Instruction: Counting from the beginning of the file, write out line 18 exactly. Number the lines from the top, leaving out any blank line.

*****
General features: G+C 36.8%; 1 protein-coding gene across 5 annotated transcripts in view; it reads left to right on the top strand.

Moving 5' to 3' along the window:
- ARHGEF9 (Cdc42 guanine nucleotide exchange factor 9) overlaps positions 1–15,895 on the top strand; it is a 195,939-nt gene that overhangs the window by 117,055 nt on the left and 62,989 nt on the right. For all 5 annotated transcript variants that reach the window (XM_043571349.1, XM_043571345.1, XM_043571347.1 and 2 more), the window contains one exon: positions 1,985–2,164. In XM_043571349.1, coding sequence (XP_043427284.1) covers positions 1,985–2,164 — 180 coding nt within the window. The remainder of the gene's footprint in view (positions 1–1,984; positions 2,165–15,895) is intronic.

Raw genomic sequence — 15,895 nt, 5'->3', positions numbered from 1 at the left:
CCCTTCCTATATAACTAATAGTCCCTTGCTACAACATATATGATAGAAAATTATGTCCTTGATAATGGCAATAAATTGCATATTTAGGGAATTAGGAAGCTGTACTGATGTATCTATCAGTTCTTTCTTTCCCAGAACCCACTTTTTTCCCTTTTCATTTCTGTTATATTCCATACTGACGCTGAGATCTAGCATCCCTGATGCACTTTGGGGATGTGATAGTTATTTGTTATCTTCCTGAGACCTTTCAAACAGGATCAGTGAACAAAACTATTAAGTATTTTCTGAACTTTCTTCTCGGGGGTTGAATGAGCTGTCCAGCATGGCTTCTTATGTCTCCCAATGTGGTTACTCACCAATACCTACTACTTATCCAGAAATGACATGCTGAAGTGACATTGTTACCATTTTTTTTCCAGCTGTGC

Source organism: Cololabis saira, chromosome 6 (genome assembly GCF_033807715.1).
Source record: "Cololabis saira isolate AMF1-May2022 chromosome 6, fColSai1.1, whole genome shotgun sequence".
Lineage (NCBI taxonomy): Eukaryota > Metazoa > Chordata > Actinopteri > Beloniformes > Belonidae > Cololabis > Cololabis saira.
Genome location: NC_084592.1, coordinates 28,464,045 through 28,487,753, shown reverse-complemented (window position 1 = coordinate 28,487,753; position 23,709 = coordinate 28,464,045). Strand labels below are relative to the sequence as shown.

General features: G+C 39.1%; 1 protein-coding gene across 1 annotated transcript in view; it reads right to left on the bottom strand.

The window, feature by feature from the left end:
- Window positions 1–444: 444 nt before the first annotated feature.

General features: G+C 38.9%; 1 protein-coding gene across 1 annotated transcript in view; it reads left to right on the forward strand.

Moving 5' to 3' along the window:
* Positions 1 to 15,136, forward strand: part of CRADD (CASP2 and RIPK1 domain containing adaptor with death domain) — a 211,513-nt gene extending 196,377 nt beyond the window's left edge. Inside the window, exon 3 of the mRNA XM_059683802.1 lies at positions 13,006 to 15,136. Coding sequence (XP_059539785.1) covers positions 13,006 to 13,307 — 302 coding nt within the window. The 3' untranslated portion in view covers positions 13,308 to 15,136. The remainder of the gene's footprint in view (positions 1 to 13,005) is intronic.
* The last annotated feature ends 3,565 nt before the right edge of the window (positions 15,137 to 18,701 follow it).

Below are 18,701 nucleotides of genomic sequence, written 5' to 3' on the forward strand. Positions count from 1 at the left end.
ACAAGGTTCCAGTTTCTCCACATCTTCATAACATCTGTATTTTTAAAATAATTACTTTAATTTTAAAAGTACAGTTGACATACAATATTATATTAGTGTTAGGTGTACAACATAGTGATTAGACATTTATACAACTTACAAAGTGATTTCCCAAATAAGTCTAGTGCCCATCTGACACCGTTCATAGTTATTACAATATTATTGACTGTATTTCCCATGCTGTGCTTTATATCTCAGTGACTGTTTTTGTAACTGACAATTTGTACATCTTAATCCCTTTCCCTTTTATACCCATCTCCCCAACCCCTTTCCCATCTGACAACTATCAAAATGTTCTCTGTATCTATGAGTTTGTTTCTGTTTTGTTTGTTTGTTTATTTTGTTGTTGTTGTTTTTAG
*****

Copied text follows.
ACAAGGTTCCAGTTTCTCCACATCTTCATAACATCTGTATTTTTAAAATAATTACTTTAATTTTAAAAGTACAGTTGACATACAATATTATATTAGTGTTAGGTGTACAACATAGTGATTAGACATTTATACAACTTACAAAGTGATTTCCCAAATAAGTCTAGTGCCCATCTGACACCGTTCATAGTTATTACAATATTATTGACTGTATTTCCCATGCTGTGCTTTATATCTCAGTGACTGTTTTTGTAACTGACAATTTGTACATCTTAATCCCTTTCCCTTTTATACCCATCTCCCCAACCCCTTTCCCATCTGACAACTATCAAAATGTTCTCTGTATCTATGAGTTTGTTTCTGTTTTGTTTGTTTGTTTATTTTGTTGTTGTTGTTTTTAG